Hitselberger says that, from an operations standpoint, running a hotel while losing staff and otherwise accommodating the need for a high level of sanitation is challenging, but says hotels should be able to call upon arrangements already in place to deal with crises. “We’re very proactive in how we work as an operations team. As a business, we cross-train our staff members so that we have people who can work in multiple areas, whether it’s the front desk or the breakfast room and cleaning rooms. This is part of our approach to the business, one meant to serve us during any period of staff reductions, whether it’s due to a crisis like this or an economic downturn affecting our business.”

“Focus on the health and wellbeing of your guests and associates. In the short term, we need not to panic, to know we’ll get through this, and while we weather the storm, we need to make sure that we are smart, that we think through what we’re doing for the long haul.”

— Paul Hitselberger, COO, First Hospitality


Hitselberger says efforts to blunt the impact on business will likely fall short in the crisis period at hand, but discusses steps First Hospitality is taking to deal with the short-term business interruption and to plan for a brighter future once the crisis ends. “Obviously, we’re seeing cancellations by groups and individuals, and we’re working with our revenue management teams proactively to ensure continuous revenue streams and opening other avenues of business that we may see coming in. We’ve also worked to reduce our costs. With fewer guests, we can reduce inventory, including food stock. While we want to provide this service that we’re known for, we also want to minimize waste.”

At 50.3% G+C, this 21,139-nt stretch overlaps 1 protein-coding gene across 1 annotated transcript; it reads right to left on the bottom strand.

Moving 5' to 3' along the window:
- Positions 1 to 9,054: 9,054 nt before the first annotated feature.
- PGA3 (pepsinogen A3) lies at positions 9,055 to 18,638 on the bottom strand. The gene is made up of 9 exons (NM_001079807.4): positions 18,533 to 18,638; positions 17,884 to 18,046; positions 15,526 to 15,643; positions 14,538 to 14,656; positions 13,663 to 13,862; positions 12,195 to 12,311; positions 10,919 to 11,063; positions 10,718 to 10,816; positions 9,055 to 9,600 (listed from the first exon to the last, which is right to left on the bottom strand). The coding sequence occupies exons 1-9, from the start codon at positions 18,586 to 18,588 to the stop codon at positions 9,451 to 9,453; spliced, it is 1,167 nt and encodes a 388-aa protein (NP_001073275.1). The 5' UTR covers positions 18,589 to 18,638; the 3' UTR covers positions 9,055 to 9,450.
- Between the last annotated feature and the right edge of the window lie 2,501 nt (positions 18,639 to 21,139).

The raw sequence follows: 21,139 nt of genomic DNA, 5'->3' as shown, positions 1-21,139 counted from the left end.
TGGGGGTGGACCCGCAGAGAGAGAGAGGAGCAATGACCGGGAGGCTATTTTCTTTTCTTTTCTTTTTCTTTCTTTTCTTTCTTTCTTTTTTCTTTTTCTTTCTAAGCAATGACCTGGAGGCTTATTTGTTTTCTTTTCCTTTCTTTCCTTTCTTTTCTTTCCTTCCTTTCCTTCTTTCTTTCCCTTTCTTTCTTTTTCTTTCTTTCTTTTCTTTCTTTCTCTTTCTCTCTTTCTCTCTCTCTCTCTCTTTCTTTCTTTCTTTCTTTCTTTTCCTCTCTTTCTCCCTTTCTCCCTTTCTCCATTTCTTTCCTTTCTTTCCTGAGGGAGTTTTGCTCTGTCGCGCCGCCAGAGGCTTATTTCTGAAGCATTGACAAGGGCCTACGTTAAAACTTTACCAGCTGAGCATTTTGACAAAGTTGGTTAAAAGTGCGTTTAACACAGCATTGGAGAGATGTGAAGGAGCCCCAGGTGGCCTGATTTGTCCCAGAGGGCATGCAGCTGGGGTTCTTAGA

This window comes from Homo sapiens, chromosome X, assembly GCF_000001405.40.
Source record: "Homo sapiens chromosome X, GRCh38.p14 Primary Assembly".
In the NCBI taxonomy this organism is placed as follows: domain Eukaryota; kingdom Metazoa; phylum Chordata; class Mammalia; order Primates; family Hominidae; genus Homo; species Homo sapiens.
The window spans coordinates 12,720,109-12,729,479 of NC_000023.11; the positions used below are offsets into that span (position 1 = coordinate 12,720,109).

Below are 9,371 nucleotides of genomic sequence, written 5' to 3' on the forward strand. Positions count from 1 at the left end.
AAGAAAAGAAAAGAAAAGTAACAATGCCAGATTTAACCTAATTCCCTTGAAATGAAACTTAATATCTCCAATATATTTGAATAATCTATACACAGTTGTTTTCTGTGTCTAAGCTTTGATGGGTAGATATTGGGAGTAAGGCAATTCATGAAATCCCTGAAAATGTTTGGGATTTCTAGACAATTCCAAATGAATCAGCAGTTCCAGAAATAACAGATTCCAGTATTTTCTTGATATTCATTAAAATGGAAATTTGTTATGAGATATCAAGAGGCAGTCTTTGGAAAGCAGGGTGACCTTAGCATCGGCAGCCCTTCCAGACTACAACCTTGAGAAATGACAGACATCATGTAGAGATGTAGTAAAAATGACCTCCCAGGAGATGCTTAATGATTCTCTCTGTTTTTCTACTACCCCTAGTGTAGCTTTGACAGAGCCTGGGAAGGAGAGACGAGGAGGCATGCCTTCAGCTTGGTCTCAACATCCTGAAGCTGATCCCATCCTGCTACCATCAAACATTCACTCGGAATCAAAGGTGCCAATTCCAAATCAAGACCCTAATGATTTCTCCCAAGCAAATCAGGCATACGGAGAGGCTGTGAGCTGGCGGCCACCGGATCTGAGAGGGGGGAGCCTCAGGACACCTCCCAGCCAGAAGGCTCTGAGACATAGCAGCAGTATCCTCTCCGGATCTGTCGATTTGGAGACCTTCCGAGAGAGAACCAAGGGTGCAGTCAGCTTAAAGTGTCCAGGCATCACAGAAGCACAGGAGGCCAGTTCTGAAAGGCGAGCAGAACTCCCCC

Supply Chain Issues

Recognizing how this pandemic may impact their supply chain as well as their revenue, Hitselberger, says, “We’ve worked directly with our vendors to make sure that key supplies are not being impacted. Avendra, with which we’ve had a long-term partnership, keeps us informed on the status of key purchasing items.”


Hitselberger says First Hospitality has also been able to use its internal communication program to rapidly disseminate the information it receives in cooperation with its human resource and training department. “We’ve been able to post updates we’ve received from the American Hotel & Lodging Association, CDC, WHO, etc., on the latest information, including the virus spread, so that we can keep our associates, general managers, and guests informed.”